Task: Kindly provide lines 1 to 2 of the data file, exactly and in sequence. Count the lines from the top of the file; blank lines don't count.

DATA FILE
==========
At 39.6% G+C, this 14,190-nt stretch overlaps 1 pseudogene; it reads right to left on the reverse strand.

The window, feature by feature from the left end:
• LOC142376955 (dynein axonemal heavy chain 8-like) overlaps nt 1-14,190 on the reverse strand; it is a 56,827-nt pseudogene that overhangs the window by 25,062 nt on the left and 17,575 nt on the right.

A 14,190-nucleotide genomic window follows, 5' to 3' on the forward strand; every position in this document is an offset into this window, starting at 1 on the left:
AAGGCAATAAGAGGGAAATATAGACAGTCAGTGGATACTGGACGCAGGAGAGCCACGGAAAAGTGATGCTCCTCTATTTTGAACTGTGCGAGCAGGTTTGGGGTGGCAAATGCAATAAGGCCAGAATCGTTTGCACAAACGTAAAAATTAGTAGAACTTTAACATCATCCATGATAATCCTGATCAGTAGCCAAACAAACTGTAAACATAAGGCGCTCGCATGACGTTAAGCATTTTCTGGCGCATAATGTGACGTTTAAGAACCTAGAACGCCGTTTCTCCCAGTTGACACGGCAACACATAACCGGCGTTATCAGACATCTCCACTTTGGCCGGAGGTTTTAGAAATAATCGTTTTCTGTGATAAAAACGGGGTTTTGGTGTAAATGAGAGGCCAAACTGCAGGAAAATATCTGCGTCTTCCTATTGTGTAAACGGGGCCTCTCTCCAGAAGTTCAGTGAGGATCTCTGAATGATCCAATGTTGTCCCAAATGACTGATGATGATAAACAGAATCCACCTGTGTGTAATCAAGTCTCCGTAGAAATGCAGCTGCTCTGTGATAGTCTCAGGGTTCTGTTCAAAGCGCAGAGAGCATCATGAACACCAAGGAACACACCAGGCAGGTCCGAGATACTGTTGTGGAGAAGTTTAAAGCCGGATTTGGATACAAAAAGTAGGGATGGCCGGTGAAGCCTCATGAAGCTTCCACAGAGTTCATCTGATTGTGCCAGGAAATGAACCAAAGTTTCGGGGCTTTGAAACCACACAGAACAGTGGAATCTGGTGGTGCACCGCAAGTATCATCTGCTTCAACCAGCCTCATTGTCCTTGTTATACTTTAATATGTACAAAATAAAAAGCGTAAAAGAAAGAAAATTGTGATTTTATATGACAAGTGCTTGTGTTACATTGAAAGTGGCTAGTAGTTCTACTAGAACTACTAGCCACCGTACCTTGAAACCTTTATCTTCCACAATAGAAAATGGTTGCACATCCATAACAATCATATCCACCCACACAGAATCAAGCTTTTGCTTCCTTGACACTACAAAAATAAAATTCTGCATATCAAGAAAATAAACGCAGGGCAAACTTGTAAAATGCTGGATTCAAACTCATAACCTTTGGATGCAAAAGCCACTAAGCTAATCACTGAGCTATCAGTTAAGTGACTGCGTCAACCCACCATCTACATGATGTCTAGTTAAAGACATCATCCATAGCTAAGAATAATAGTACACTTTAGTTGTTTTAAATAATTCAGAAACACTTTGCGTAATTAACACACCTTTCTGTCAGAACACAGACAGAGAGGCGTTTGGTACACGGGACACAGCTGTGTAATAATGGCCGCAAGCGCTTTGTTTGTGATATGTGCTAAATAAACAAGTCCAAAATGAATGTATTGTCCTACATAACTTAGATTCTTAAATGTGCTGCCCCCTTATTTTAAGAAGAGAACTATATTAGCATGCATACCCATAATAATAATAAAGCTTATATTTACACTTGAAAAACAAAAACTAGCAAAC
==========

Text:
At 39.6% G+C, this 14,190-nt stretch overlaps 1 pseudogene; it reads right to left on the reverse strand.

The window, feature by feature from the left end: